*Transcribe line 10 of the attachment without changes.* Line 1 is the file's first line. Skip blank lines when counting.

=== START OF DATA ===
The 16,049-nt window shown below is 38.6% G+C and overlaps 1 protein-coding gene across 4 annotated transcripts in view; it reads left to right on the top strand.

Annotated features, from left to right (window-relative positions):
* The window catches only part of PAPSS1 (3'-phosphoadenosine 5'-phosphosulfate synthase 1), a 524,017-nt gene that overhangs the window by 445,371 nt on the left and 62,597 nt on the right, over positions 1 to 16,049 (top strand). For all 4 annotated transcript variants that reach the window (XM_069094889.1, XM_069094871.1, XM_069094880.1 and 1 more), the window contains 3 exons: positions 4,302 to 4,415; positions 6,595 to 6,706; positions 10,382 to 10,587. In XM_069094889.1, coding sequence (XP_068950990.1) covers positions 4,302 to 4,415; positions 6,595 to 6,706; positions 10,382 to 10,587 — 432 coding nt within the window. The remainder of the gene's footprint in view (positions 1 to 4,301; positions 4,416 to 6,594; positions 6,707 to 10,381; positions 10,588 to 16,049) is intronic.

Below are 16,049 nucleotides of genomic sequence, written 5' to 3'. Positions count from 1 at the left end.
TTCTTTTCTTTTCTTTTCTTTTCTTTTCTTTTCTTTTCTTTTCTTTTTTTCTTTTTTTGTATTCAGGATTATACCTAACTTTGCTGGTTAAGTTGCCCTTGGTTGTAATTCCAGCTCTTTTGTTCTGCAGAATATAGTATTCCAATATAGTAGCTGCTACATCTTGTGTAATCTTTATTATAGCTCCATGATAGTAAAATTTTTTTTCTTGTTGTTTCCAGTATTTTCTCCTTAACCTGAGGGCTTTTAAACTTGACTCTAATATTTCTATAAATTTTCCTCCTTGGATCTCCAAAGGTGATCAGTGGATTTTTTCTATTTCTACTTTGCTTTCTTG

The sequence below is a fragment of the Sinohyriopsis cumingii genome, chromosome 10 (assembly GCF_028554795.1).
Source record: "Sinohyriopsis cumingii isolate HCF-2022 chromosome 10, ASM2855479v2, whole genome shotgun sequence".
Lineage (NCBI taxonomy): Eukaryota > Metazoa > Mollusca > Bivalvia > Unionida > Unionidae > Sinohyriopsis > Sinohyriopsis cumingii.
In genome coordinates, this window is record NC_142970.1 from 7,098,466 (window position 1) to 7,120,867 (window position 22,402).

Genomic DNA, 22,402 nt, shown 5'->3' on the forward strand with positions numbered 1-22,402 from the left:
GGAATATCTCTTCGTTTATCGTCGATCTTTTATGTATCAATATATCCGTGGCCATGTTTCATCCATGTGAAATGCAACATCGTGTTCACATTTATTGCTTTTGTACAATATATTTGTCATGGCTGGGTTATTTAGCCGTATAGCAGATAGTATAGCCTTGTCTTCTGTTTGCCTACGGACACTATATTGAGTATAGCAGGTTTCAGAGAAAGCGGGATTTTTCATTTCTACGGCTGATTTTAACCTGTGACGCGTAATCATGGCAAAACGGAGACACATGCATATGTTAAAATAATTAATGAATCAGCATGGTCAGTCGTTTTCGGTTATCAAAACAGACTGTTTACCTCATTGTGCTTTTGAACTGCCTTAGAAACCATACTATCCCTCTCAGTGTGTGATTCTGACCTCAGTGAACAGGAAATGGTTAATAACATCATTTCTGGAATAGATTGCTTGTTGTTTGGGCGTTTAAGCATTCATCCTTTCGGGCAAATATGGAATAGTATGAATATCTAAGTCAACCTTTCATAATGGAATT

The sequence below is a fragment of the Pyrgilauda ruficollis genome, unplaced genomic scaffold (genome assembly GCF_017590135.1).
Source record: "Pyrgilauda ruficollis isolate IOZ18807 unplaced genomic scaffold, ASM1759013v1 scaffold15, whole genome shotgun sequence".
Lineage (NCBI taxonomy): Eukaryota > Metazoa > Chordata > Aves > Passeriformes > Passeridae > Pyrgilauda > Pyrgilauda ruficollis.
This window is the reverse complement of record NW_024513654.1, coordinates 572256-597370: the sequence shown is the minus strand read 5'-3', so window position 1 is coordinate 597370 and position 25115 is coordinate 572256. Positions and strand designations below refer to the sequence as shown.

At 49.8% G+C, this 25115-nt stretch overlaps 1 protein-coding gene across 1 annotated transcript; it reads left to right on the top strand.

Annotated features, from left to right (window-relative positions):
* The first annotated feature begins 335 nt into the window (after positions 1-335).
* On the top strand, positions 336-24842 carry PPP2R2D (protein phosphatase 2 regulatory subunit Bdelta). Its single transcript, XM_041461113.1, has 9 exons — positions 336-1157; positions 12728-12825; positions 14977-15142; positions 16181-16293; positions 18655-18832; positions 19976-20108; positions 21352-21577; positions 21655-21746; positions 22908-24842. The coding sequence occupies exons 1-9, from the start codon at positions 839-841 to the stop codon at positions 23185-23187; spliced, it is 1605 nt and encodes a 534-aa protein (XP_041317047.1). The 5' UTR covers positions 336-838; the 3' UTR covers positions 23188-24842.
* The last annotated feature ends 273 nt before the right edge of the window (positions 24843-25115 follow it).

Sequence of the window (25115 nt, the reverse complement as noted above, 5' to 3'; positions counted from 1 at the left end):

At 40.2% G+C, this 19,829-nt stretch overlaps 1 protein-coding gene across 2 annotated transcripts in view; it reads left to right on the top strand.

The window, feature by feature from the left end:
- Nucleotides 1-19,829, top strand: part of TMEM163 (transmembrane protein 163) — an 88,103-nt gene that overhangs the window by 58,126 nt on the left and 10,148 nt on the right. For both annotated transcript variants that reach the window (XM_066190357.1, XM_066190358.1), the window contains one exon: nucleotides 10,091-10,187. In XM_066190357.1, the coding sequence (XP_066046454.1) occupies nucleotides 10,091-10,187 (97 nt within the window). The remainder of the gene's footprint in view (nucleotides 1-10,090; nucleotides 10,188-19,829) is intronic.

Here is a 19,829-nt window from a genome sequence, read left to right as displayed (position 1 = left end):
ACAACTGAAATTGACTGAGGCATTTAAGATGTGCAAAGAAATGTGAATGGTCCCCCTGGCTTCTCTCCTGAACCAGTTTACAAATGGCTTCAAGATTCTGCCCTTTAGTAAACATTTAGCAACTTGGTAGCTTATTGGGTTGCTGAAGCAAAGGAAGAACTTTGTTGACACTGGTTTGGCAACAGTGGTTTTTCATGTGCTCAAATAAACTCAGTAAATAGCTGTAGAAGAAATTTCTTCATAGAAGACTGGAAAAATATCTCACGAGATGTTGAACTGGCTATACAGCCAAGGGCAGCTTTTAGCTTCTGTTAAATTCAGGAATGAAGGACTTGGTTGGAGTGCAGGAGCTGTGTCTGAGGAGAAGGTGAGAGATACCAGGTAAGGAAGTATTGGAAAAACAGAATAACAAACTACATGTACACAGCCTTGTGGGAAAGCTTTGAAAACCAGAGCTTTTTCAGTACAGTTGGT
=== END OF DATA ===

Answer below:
Genomic DNA, 22,402 nt, shown 5'->3' on the forward strand with positions numbered 1-22,402 from the left: